You do not need your own lawyer to apply for a peace bond, so the process can be less expensive than applying for a restraining order. Your role in the process is as a complainant. You make a formal complaint to those who work in the criminal justice system and they then handle the matter. The process can take longer. A peace bond can only be applied for during normal court hours. In an emergency, it can be faster to use the procedure offered under theProtection Against Family Violence Act to obtain an emergency protection order.

Each jurisdiction may have a slightly different procedure for applying for a peace bond. The police or the local Provincial Court-Criminal Division will be able to tell you what to do in your area. In Edmonton, after you have obtained a file number from the police, you have to call the Provincial Court-Criminal Division and ask for an appointment with a Justice of the Peace. The Justice of the Peace will take down details of your complaint and forward it to the Crown Prosecutor’s Office, which will determine if there are grounds for a peace bond. If there are grounds, a summons is issued for your abuser to appear in court. In a situation where the Justice feels that someone may be in great danger, he or she can order the police to arrest the alleged abuser and bring them to court right away. You have to be prepared to appear in court and give evidence as to why you are seeking a peace bond. If your abuser does not show up, the court may issue the peace bond if satisfied there are grounds. Anyone found to be in breach of a peace bond can be charged and convicted of an offence.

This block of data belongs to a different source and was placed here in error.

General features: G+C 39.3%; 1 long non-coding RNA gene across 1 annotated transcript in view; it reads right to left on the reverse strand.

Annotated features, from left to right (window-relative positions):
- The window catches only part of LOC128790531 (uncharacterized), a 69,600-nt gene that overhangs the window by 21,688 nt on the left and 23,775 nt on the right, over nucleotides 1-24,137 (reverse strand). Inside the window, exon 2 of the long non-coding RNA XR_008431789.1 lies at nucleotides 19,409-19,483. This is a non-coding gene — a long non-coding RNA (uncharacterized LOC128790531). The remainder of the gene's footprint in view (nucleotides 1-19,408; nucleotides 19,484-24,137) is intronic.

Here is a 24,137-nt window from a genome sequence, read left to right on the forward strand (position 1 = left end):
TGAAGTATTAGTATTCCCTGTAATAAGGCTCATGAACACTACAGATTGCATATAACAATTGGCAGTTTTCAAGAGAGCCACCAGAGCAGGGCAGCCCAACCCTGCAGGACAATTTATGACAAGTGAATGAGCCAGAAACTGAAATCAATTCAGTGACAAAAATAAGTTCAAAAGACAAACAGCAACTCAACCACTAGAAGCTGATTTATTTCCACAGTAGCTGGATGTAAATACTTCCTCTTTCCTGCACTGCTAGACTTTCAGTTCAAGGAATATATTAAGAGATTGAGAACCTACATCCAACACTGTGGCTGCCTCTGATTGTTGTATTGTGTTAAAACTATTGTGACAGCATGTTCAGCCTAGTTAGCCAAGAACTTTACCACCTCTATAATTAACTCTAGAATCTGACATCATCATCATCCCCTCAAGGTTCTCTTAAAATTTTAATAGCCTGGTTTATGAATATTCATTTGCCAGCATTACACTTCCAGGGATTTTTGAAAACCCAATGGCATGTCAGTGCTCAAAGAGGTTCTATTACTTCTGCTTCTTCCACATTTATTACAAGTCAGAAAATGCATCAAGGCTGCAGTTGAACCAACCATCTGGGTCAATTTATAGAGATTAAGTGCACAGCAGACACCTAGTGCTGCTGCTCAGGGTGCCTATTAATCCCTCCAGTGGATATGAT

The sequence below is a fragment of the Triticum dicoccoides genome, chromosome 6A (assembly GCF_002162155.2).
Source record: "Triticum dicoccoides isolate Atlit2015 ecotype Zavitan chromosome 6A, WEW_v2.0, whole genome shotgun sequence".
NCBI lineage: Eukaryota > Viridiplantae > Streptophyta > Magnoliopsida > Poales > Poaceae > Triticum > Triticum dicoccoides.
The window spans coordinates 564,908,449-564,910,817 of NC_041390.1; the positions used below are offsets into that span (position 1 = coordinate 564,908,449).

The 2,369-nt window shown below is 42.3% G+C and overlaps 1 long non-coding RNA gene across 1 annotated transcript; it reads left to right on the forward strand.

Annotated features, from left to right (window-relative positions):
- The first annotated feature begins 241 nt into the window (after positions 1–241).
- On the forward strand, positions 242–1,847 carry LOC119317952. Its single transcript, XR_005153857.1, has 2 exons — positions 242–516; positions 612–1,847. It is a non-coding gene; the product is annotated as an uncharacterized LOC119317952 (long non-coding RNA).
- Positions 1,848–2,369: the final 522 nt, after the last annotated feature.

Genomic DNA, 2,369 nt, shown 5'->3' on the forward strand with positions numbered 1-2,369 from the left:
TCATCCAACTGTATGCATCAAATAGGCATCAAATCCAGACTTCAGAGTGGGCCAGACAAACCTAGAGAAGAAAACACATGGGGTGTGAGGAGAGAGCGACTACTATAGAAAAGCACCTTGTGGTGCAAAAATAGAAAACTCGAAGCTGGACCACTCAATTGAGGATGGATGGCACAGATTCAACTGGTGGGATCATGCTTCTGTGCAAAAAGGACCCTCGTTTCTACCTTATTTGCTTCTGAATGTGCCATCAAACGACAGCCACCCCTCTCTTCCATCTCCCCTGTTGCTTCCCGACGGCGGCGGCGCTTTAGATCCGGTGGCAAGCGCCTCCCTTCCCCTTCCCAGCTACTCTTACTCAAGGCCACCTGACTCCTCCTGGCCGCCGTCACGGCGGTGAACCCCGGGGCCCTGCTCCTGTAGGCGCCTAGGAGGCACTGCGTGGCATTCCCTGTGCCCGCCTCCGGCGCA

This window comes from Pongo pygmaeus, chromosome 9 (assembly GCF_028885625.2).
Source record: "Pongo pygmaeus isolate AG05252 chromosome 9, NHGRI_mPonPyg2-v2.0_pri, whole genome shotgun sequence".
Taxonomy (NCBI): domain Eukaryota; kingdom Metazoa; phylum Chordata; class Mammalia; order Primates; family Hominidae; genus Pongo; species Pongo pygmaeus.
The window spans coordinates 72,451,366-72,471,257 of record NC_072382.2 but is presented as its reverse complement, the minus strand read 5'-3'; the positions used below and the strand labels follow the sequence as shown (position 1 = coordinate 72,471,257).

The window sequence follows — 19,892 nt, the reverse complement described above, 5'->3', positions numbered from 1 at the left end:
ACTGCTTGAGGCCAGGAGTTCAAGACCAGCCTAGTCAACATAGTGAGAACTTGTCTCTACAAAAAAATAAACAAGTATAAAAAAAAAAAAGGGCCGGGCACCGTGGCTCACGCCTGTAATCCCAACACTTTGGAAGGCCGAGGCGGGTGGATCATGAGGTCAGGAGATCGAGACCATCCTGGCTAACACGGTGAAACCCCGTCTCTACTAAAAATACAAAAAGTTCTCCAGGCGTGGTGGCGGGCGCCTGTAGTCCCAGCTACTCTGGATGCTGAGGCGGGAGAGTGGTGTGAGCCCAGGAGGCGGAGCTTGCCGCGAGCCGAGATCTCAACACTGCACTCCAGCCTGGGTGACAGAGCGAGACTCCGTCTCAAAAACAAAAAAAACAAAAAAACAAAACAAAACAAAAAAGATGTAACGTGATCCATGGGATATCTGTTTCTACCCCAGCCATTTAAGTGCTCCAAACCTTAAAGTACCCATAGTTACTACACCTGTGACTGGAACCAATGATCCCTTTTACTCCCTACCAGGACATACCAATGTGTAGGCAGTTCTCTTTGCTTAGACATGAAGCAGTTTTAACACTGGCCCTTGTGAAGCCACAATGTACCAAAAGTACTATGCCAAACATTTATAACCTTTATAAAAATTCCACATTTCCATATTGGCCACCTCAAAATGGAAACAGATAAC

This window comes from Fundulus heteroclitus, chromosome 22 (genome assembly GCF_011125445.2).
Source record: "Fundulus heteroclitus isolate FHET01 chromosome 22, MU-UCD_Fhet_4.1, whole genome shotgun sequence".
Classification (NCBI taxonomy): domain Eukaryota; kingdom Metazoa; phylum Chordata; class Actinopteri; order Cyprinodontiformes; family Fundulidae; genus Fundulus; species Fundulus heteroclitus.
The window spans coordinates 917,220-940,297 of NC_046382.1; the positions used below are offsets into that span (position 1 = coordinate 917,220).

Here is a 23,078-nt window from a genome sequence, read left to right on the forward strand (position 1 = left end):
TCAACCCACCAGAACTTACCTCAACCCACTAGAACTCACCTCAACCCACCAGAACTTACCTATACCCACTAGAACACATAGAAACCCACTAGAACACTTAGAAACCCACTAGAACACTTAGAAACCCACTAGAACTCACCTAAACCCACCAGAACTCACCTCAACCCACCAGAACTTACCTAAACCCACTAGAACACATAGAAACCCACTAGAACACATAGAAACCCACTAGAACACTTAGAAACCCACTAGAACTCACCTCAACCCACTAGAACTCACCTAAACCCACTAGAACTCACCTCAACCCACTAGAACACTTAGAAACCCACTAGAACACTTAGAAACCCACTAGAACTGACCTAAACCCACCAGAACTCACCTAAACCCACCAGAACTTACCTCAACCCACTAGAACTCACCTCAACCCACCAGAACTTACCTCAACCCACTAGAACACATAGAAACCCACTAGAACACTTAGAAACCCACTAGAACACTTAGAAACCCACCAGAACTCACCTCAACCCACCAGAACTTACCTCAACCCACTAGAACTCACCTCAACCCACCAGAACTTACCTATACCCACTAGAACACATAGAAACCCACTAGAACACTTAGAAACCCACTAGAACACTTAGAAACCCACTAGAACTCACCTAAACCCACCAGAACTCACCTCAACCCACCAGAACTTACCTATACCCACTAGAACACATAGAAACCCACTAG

How long does a peace bond last?

A peace bond can be granted for a maximum of twelve months. As with a restraining order, make sure that you carry a copy with you at all times so that, if necessary, a police officer knows that he or she has authority to arrest a person in breach of the order. As with restraining orders, there are agencies that can assist with obtaining peace bonds.

For a list of victims’ agencies see http://www.gov.ab.ca/just/victims and follow the link to Related Agencies. The local police department will be able to tell you what assistance is available in your area.